For a divorce or separation instrument entered into prior to 2019, alimony received is reported as taxable income, and the person making the alimony payment may claim a deduction in the year of payment.
For a divorce or separation instrument entered into after 2018, including modifications, alimony received is not reported as taxable income, and the person making the alimony payment may not deduct it in the year paid.
Child support payments are not considered part of alimony. If a decree or agreement calls for both alimony and child support and specifies amounts for each, only the alimony received is taxable, subject to the divorce or separation instrument date.
The payer's return does not need to itemize deductions to deduct alimony payments, and the return must include the social security number of the spouse or former spouse receiving the payments, otherwise a penalty may apply and the deduction may be disallowed.
Likewise, the individual receiving the payment must provide their social security number to the payer, otherwise the receiver may be penalized.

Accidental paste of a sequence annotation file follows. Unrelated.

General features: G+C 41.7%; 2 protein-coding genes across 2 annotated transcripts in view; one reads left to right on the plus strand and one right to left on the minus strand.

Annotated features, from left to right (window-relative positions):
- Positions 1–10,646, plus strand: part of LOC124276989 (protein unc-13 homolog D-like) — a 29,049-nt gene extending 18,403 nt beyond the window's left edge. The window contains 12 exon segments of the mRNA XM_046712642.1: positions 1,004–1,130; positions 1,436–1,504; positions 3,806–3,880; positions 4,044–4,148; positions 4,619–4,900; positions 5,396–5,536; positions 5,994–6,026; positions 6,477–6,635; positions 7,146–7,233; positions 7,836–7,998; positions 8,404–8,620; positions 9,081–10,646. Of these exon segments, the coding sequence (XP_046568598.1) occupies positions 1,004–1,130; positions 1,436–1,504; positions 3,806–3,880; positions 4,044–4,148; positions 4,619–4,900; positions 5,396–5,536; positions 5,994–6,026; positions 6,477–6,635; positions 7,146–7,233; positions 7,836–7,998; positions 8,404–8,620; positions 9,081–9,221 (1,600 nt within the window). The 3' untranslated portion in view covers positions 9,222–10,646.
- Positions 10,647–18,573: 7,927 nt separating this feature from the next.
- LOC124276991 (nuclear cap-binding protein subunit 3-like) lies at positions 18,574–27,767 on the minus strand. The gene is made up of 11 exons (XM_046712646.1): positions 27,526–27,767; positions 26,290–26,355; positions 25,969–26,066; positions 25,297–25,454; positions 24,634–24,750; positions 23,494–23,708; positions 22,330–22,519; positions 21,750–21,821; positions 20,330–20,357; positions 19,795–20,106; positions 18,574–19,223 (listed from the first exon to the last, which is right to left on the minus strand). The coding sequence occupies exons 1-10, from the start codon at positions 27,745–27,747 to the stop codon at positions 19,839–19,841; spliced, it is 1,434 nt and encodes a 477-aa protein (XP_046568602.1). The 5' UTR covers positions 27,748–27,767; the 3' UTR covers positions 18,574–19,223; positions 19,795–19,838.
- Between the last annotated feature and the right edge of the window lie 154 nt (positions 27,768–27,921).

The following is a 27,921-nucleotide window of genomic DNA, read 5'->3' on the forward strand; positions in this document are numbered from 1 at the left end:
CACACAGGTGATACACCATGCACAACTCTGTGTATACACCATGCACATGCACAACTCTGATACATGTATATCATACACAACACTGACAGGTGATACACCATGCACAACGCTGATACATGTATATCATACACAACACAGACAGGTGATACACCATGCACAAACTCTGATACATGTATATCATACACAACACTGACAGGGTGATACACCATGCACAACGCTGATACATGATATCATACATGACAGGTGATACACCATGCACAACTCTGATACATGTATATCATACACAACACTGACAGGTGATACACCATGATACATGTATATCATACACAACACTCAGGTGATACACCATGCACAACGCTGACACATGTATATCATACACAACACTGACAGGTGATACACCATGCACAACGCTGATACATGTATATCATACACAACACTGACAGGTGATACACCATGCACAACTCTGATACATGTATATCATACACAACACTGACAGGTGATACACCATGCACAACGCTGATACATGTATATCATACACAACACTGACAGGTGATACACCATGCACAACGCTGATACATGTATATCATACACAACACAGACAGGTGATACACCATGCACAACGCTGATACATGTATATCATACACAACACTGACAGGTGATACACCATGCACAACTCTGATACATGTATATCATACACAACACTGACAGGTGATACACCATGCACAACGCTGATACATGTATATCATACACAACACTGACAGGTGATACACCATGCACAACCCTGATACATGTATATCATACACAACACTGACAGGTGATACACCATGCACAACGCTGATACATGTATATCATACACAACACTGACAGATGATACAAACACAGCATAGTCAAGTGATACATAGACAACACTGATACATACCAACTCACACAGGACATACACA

|Payments are alimony if ALL of the following are true:
||Payments are not alimony if ANY of the following are true
1 A house formerly shared by the spouse is considered one household. Spouses are not treated as members of the same household if one spouse is preparing to leave and does in fact leave no later than one month after payment. Until divorce or legal separation is final, spouses can be members of the same household.
2 If payments can continue after death, the part of the payment that would continue is not alimony whether made before or after death. The divorce or separation instrument does not need to expressly state that payment ceases if liability for payments ends by operation of law.
To enter alimony paid in TaxSlayer Pro, from the Main Menu of the Tax Return (Form 1040) select:
- Adjustments Menu
- Alimony Paid
To enter alimony received into TaxSlayer Pro, from the Main Menu of the Tax Return (Form 1040) select:
- Income Menu
- Alimony Received
NOTE: This is a guide on entering Alimony Paid and Alimony Received into the TaxSlayer Pro program. This is not intended as tax advice.